Following Kaizen principles ensures you’ll create well-planned work areas and get rid of any operations or movement that aren’t necessary. It also ensures employees receive adequate training so that everything runs as smoothly as possible.
Everyone is part of the improvement process and implementation effort. There is no reliance on making huge changes at once or large amounts of capital. Ultimately, taking a series of small steps is not only more affordable and easier for the employees, but can add up to major changes and improvements in quality, efficiency, safety, and productivity that produce a positive impact on the company’s profit margins.
Implementing Kaizen in Your Workplace
When people think about implementing Kaizen, there is the Kaizen Event, which is a short term focused activity that focuses on a single process or a single department. Daily, which may also be referred to as Kaizen Blitz and event centered events are part of Kaizen, but the core isn’t focused on a single event, but rather the philosophy of making continuous improvement toward your company’s ideal state.
The Daily Kaizen approach requires the team to meet on a regular basis, whether that’s daily or weekly. During those meetings, potential solutions for any issues since the last meeting, along with suggestions for improvement should be discussed. Each team member needs to participate. If possible, hold the meetings in the place where the process is taking place. Doing so is known as Gemba in the concept of Kaizen.
The Kaizen Event lasts a few days or a week. It is a team-based rapid improvement activity, so there is a clear start and stop point. Events require additional planning, with the goal of implementing a more substantial change or implementing the change over a period of a few days or weeks.
Typically, a Kaizen event goes through five stages:
- Set goals and provide background information.
- Review the current state and create a plan for improvement.
- Improvement implementation
- Review and fix what doesn’t work.
- Report results and determine follow-up items
Whether you choose the daily or event approach, you have to start somewhere. It’s best to conduct process reviews to help you identify possible opportunities for improvement.
Map the process. Gather any documentation you may have on hand, such as a process map/flow chart, work instruction, or control plans. If there isn’t a process map, build one. Make sure you have a strong understanding of the current process. Without that understanding, you won’t be able to improve it. You can use the Process Failure and Effects Analysis (PFMEA) to help you find opportunities.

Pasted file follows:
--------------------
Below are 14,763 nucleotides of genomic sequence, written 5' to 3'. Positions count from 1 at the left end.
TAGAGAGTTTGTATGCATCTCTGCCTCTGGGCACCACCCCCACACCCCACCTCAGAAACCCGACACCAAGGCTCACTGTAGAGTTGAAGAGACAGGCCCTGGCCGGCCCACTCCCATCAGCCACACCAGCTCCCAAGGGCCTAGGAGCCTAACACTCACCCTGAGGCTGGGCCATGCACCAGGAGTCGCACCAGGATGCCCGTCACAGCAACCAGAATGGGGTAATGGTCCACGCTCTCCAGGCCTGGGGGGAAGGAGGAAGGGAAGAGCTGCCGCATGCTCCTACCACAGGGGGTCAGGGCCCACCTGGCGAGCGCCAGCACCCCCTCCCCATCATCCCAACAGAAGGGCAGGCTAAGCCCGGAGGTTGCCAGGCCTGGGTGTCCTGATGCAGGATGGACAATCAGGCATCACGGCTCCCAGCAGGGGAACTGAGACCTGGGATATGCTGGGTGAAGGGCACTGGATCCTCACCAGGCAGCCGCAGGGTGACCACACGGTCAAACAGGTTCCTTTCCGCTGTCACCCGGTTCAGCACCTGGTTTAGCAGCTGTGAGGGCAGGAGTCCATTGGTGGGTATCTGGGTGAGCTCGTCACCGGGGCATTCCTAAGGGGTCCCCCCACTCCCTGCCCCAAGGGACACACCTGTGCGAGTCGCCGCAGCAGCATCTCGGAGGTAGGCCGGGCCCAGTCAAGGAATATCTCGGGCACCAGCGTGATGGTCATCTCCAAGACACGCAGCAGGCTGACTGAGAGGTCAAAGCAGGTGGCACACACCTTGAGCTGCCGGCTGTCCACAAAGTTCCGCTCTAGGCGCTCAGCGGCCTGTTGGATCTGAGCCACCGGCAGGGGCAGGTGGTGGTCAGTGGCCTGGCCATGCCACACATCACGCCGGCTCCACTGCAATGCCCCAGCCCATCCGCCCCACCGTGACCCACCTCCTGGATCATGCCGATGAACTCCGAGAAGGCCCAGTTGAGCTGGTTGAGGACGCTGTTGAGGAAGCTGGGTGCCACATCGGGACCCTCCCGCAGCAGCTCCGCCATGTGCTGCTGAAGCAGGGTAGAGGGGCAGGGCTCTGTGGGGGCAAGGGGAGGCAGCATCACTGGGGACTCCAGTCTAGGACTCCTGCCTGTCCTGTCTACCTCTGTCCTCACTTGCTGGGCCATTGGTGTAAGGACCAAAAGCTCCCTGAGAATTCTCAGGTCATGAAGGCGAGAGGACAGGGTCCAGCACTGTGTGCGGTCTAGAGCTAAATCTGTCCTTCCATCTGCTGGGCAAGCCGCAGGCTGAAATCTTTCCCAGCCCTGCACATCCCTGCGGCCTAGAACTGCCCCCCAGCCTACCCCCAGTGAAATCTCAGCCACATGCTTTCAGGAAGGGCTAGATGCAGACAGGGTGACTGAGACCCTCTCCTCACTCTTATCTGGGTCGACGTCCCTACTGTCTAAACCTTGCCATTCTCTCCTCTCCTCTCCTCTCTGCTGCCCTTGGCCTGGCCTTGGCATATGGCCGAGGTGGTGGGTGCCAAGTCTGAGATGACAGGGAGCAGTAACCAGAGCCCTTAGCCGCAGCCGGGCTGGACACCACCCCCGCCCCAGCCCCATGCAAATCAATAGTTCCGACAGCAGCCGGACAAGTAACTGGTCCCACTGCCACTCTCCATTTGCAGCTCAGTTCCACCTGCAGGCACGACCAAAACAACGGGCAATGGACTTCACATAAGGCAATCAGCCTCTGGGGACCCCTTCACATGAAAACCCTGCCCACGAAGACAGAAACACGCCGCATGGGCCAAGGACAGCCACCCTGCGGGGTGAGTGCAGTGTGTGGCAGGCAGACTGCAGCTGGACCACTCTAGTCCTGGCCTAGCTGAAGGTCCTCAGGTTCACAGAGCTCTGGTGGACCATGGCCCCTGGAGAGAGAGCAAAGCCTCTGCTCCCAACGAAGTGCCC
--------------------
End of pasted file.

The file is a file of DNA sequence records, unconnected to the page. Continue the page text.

Review the process. Evaluate each task or step. Ask:
- Why the step is being performed
- What work is being done and what value is being added?
- When is the process being completed? When should it be completed?
- Who is doing the work? Who should be doing the work?
- How is the work being done? How should it be done?
- How often is the process step done? How often does it need to be done?
Repeat this process for each step until you’ve covered everything. The process review will help you to:
- Eliminate unnecessary steps and tasks from the process
- Combine steps where possible by identifying the steps that have to be performed discretely and those that can be completed in parallel
- Rearrange the sequence of steps to reduce waste in terms of time and effort
- Simplify the process. Use the 5S process where possible
- Validate good changes.
Regardless of the Kaizen method you choose, use the PDCA Cycle to implement continuous improvement. Plan, Do, Check, and Act. With this approach, there is a scientific approach to making improvements.
- Plan – Develop a hypothesis
- Do – Conduct an experiment
- Check – Evaluate your results
- Act – Refine as necessary and start a new cycle
It takes time to implement Kaizen and build a continuous process improvement mindset within your company. The first step is to take the time to educate your company. This means providing them with the appropriate training, tools, and systems to make them successful. Coach your employees to make sure they become aware of issues and look for ways to improve every day.
Through the training and initial review process, team members will more than likely start to take ownership of their individual processes. It’s when this process takes place that the workers start to consider making improvements as part of their responsibility. The more positive changes that take place, the more successfully the Kaizen process will be in the future.
PurchaseControl can fit right in with the Kaizen method and help improve processesFind Out How